A most sweet painter curated for “d Group, again” is Eren Eyüboğlu, the wife of Bedri Rahmi Eyüboğlu, certainly a household surname in the Turkish art world. Her impressionistic landscapes and cubist portraits have all of the authentic character of the age in which they lived, yet are not dated. She ingeniously captures her time, as in “Yellow Bracelet” of a typically fashionable woman from the year 1930, only with a timeless effect. And later, her “Village Mother” (1954), is arguably one of the best distillations of cubism as a visual philosophy ever painted, where her subject confronts the distortion of her shape against a sharp black line, bent over with a child on her back. She carries the burden of the elementary shapes that the aesthetic deftly renders.

If the English performance artist and sound poet Brion Gysin was right, that writing is 50 years behind painting, then the d Group were really onto something when they declared that Turkish painting was 50 years behind painting. For those who drink from a half-empty glass, Turkey is a century behind literate culture. To someone who sees the bright side, what it could mean is that Turkish art and world literature are synchronized. The positive observation is curated by project director Fahri Özdemir with historical finesse for the “Colors of Verses” exhibition. In it, Bedri Rahmi Eyüboğlu appears again, separated from his d Group pack in his other life as a writer. The yellowed manuscript of his poem, “Prisons Are Carved from Stone” is framed beside its interpretation as the painting, “my brave my lion lies here” (2017) from Özdemir’s personal collection, conceived under the graphically precise hand of İbrahim Örs.

Like most of the paintings in the exhibition it is marked with scrawls of handwritten excerpts from the original literary work. Örs pictured a man sleeping, as one imprisoned, half-naked and ridden with plates of metal below and above, oppressive and lifeless beneath, causing the human form to unravel powerlessly, to assume the artifice of a greatly feared, mechanical demise. Another irresistible canvas catches the eye for its textural and color contrasts, almost monochromatic in bleak grey and unearthly browns, as the outline of a shapely black-and-white woman disappears into the roughened acrylic, reflective and at peace in the presence of a single rose, whose pink hues and green leaves seem to glow against the stark background. It is “waiting” (2017) by Şahin Demir, set to a piece of writing from 1977 by Cahit Külebi “The East” also drawn from the personal collection of Özdemir.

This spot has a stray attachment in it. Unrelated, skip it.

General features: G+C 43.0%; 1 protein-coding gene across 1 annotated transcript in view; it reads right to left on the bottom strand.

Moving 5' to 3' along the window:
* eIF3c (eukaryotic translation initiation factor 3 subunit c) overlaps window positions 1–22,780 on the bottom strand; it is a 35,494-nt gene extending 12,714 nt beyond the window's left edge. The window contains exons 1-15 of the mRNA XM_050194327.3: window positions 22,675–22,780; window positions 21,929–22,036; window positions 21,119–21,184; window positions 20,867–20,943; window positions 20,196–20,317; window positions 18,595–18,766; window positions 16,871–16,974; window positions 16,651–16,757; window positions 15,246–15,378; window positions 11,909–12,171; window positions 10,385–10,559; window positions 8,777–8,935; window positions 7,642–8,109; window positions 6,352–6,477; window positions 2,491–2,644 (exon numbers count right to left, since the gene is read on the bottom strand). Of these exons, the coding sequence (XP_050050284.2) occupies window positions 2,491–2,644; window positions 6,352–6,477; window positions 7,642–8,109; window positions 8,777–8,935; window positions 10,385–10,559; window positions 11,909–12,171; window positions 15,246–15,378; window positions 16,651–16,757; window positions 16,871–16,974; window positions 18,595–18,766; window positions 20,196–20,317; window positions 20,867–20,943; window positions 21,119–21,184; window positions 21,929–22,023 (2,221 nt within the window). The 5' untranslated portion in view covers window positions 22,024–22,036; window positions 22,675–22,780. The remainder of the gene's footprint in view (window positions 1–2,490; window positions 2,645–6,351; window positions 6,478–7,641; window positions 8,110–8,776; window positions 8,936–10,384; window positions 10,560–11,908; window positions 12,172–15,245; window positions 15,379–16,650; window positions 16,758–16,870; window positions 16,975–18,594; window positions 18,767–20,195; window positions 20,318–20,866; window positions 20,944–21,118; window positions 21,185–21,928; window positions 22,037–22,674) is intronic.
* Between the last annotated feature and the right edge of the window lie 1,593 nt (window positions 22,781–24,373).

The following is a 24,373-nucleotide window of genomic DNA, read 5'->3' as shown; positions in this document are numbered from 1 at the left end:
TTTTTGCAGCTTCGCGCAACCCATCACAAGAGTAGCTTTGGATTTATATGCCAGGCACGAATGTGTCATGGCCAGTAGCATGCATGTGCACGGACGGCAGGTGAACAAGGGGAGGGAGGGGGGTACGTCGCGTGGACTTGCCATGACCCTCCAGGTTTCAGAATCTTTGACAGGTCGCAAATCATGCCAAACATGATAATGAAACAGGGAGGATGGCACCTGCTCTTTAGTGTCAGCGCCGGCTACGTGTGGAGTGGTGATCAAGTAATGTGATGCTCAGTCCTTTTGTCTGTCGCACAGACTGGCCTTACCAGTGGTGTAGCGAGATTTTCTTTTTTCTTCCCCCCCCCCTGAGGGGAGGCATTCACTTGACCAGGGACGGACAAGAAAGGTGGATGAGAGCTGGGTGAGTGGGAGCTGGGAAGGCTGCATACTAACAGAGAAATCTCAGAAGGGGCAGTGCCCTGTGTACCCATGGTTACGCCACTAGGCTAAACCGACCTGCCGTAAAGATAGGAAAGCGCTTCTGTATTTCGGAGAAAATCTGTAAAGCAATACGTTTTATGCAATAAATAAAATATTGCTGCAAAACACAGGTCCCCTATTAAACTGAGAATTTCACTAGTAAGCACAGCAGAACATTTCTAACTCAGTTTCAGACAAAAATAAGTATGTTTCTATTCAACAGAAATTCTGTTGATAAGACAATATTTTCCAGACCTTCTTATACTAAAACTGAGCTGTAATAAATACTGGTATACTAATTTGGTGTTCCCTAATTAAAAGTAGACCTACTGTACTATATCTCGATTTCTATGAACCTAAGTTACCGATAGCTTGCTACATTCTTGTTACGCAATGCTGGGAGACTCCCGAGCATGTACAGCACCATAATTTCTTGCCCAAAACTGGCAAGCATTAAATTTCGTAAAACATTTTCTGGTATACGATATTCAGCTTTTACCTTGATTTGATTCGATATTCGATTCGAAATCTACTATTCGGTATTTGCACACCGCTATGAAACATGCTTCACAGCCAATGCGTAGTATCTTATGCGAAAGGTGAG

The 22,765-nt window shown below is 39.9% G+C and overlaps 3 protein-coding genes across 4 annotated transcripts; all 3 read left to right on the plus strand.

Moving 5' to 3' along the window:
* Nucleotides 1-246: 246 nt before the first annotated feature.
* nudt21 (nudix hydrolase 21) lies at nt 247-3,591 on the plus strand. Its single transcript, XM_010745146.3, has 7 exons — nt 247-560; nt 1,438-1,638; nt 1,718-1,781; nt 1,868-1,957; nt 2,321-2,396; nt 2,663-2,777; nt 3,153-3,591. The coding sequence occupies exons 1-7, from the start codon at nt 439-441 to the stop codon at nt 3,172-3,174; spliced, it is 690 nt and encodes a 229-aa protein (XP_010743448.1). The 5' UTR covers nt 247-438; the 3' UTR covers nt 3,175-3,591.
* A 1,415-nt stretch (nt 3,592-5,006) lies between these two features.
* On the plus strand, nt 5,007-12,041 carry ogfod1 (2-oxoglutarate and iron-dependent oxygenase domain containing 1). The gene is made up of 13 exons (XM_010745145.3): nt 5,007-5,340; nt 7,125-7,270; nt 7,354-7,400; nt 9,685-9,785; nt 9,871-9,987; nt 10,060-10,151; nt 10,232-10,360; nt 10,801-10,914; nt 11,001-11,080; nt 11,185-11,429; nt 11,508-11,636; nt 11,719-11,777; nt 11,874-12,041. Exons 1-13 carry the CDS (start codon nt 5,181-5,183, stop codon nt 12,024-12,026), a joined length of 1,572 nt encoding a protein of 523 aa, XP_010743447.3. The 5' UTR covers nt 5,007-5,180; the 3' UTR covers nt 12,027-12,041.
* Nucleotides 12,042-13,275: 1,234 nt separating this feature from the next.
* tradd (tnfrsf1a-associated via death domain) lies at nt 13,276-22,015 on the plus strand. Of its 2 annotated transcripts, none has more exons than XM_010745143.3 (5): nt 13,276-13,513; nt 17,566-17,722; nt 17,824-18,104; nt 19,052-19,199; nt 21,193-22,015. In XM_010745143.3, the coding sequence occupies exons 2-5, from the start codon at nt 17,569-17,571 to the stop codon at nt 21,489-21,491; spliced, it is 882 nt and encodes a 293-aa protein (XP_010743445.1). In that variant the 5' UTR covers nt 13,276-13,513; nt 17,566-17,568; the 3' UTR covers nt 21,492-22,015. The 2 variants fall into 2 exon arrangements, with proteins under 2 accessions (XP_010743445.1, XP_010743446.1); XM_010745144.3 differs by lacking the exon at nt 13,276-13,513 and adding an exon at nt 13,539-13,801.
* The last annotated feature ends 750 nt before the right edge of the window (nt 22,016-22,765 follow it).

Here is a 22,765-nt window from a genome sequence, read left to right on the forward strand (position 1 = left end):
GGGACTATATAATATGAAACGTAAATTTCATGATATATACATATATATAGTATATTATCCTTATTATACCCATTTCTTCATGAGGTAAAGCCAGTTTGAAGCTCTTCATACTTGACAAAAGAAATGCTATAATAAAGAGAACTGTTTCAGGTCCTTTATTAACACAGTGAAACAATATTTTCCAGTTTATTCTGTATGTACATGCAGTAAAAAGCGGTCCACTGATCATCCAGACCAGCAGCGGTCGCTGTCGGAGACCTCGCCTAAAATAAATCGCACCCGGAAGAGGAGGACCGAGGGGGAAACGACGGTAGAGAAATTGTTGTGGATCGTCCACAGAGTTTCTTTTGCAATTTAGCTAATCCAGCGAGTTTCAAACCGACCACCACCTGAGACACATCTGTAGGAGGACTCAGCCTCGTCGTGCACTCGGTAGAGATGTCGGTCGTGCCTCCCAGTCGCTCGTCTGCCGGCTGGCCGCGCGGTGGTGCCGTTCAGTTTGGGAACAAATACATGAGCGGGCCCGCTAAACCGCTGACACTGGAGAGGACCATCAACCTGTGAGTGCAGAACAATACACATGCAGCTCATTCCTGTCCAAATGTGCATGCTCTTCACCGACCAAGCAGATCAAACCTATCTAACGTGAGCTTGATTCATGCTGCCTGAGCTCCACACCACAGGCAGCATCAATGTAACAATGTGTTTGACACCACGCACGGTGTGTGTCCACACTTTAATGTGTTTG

Downstairs underneath the main exhibition hall at CerModern, a dedicated gallery called Hub curates the solo show “From the Texture” by Şahin Demir. It welcomes guests with an epigraph from Rimbaud’s “Drunken Boat” ending with the uncanny, Symbolist statement: “And at times I have seen what man thought he saw!” Its 41 paintings are an exhaustive supply of the acrylic imagination, with four of the pieces created in 2018, one month before the exhibition opened in the first week of February.

The title piece, “From the Texture” is an abstract, non-pictorial exemplification of the recurring technical motif in liberal dabs of paint that appear out of a geological stratum, striped and cut with multicolored engravings of earth tones. His portraits are magically exacting, as they emerge from the effectively charred layers of paint like experienced reality itself surfacing on the outlying, perceptive senses of the mind. Demir is a master of character drawing, as the faces of his subjects, often young women, are torn with emotion as out of the pages of history and into the total mystery of life as it is lived. Mostly immersed in nature, and sometimes nude, he is a surgeon of the female form, placing her body alongside animals in mythical landscapes that fall away from her skin into fading streams of sensual paint.